Power Inverters and Converters


(source: Electronics World, Apr. 1968)

By BENJAMIN BARRON /former Director of Engineering Data and Controls Div., Lear Siegler, Inc.

The author received his MEE from Polytechnic Institute of Brooklyn in 1952. His major field of interest has been in solid-state control and servo systems. He has developed various d.c. and a.c. power conditioners for military and aerospace use. He is now Director of Research and Development for Cox & Co.

Guidelines in selecting and specifying the proper d.c. to a.c. inverter and d.c. to d.c. converter, along with precautions in using and designing these sources.

A POWER inverter or converter converts d.c. to a.c. at some point in its operation. The power inverter delivers an a.c. output that is either sinusoidal or some type of switched wave. The power converter, usually called a "d.c. to d.c. converter ", converts d.c. to a.c., transforms the resultant a.c. voltage to another level, and then rectifies and filters the waveform to produce a new d.c. voltage, differing in value from the input d.c.

The inverter may also be used to convert a.c. from one frequency to another. In this case, the input a.c. is first converted into d.c., usually by rectification; then the d.c. is converted into a.c. of another frequency, which is used as output.

Before the advent of power transistors and silicon controlled rectifiers, methods for converting d.c. to a.c. were mechanical, either through the use of mechanical vibrators, motor-generator sets, or power vacuum tubes, thyratrons or ignitrons. Most of these systems were characterized by short life, unreliability, or inefficiency. With the advent of aerospace programs, the need for lightweight, efficient inverters developed. The solid-state or static inverter came into being and has since found application in many other areas.

The most commonly used solid-state devices are SCR's or switched power transistors acting as the power converting elements. This article deals exclusively with circuits using these devices.

Fig. 1. Basic configurations of (A) inverter and (B) converter.

Direction of electron current flow is indicated by dashed arrows.

Fig. 2. A number of typical switched waveforms are shown here.

Fig. 3. Simplified schematic of single-phase, pulse-width-controlled inverter with regulation and sinusoidal output. Inset circuit shows how two such inverters can be employed to produce 3-phase output.

Fig. 4. Self-oscillating d.c. to d.c. converter followed by a dissipative pass regulator and "lossless" regulator.

Applications of Inverters, Converters

In the missile and satellite fields, static inverters are used as precision a.c. supplies for gyroscopes, accelerometers, synchros, servo controls for guidance and attitude controls, and synchronous motors for timing. In military or industrial areas, static converters are used for: battery or fuel cell-powered emergency supply to critical systems in the event of power-line failure; sonar transducer and driver supply; antenna spinner supply; precision a.c. power for remote clocks; frequency changers for operation of high-speed machine tools; a.c. sources for automotive and marine use; and high-frequency a.c. lighting from d.c. or low frequency sources.

D.c. to d.c. converters are used in missiles and satellites for the conversion of d.c. to one or more isolated levels to be regulated and conditioned in order to power delicate controls and sensing systems. Large converters are used for solar-powered ion engine drives. In military or industrial areas, converters are used for high-frequency, lightweight, high-efficiency power supplies; for portable battery-powered equipment; and in fuel-cell converters and regulators. Converters are used to permit battery operation of portable electronic devices, such as television systems, instruments and recorders, and miniaturized computers and displays.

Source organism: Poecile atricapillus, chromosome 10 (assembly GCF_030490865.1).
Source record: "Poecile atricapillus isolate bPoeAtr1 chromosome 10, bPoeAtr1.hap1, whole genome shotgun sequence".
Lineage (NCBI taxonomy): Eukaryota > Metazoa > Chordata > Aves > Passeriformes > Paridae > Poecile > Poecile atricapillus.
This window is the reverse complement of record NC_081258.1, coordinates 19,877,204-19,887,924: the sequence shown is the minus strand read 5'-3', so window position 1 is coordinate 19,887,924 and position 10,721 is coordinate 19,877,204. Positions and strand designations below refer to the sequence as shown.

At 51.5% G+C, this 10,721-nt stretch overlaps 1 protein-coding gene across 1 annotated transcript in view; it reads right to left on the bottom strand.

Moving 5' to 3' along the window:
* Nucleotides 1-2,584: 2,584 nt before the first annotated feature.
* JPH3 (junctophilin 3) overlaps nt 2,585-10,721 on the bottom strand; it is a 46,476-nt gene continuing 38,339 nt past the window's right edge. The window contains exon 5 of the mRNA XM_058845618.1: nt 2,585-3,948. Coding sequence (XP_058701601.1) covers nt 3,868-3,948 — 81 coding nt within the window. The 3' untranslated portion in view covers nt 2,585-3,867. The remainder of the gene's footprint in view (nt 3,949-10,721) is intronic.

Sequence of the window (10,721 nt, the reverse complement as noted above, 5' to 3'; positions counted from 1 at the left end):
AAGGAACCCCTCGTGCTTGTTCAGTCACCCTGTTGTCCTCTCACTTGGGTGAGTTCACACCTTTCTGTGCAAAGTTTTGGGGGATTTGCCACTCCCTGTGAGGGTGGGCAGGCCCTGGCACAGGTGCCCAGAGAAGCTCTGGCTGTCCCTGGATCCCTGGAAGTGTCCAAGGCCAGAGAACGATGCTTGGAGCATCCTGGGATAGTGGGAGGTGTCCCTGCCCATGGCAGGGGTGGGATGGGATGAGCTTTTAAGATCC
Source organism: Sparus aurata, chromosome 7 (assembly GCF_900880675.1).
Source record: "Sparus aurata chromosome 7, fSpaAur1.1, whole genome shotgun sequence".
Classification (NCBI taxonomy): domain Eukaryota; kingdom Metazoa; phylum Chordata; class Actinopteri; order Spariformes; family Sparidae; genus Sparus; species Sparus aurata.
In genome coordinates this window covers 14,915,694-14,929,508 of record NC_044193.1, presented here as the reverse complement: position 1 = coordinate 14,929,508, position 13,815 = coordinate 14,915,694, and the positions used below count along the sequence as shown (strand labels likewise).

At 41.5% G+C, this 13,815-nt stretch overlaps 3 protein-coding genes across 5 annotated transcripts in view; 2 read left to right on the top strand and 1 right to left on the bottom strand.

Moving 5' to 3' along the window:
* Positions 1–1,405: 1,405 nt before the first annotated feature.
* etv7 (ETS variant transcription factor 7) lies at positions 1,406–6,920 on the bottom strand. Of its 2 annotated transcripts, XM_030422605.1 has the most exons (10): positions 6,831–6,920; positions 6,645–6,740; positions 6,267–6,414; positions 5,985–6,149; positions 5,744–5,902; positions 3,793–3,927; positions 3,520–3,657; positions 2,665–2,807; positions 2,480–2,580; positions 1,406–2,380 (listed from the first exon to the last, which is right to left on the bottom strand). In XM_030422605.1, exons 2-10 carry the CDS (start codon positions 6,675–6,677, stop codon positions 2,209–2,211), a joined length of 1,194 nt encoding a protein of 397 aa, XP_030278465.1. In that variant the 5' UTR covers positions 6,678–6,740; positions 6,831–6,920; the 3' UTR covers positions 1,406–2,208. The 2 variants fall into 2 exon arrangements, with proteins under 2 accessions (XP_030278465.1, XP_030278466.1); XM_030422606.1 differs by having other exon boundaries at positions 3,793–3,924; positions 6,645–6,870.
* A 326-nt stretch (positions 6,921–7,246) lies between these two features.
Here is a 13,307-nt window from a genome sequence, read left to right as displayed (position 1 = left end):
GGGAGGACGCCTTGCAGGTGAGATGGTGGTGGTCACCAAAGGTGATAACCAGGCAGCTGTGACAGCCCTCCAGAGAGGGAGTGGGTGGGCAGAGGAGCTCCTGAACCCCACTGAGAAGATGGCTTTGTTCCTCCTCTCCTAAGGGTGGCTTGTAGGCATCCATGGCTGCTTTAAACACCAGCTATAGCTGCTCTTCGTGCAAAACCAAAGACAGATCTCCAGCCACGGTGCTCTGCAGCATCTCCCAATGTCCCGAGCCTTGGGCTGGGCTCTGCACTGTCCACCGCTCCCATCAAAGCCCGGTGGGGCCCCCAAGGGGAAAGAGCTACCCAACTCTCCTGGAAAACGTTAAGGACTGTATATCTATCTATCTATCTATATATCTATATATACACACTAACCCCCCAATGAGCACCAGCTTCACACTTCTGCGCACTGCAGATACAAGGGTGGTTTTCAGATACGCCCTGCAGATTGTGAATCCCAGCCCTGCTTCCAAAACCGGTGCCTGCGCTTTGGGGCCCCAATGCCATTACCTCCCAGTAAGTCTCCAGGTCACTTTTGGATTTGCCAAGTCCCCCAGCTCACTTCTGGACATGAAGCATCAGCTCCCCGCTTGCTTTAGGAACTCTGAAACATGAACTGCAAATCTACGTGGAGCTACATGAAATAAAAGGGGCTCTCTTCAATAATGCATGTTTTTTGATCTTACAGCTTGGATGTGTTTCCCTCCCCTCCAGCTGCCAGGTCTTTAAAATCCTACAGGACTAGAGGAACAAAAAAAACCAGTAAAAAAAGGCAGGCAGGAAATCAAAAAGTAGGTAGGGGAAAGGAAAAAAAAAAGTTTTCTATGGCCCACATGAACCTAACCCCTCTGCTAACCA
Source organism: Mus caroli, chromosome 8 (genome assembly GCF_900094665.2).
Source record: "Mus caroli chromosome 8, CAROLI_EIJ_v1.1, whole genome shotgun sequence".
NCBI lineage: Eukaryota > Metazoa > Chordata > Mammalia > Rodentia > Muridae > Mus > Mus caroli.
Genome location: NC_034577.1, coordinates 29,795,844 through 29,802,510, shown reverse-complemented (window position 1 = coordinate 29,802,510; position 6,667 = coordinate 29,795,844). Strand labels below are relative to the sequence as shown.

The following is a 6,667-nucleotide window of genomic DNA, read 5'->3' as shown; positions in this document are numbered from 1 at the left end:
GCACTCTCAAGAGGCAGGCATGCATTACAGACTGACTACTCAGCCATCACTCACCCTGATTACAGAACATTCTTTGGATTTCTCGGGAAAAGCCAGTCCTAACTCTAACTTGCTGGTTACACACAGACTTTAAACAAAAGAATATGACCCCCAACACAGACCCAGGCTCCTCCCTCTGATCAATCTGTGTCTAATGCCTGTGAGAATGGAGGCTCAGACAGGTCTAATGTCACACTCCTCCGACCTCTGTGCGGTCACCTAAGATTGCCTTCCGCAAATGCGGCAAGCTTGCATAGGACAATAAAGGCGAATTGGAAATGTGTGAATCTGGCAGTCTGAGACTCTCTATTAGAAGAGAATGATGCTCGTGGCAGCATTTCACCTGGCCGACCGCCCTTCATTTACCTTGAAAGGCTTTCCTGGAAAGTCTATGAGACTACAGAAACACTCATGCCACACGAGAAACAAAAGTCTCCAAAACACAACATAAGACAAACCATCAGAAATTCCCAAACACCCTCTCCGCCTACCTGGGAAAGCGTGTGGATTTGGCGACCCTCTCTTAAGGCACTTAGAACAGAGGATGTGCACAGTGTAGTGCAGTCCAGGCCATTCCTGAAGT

Operating Characteristics & Circuit Designs

Silicon controlled rectifiers and transistors, when used in the switching mode, have three inherent characteris1 tics that make them suitable for use in the static inverter and d.c. to d.c. converter. They have very low resistance when turned "on" (low forward drop) , very high impedance when turned `off" (low leakage) , and they change state very rapidly. These characteristics result in high conversion efficiency and good load regulation. High reliability is inherent because static inverters and converters have no moving parts, they require no high-temperature heaters in their operation, and the semiconductors are mechanically rugged. Properly designed units, with sufficient protection systems built into them. can stand abuse and mishandling. It can be assumed that they will outlast the systems they are powering.

Both the static inverter and converter use semiconductors as switching elements to alternately connect a load to a d.c. source. Fig. 1 shows the basic configuration.

S1 and S2 represent switching transistors or SCR's that are driven from an oscillator. As can be seen, the input current, Ii,,, is first connected to one half of the transformer primary and then to the other. As a result of this action, the output current from the transformer I. keeps alternating its polarity in synchronism with the driving source oscillator. S1 and S2 may be simply switched "on" and "off," with 180° duty cycle, to produce a simple square wave output. Control of the output can be accomplished by delaying the action of the switches so that the second switch does not come on immediately after the first is turned off. The period of time that is delayed is called the "dwell angle ", as is shown in Fig. 2.

When a sinusoidal output is required from a static inverter. the resultant square wave can be fed through a passive band-pass filter. Other methods are used to produce sinusoidal waveforms. For instance, Si and S2 can have multiple switch actions to produce the quasi-square waveform of Fig. 2C. This is then applied to a low-pass filter. The flyback diode is used here since it is essential to provide a path for reactive current back to the d.c. source. Such current will occur when the load is reactive.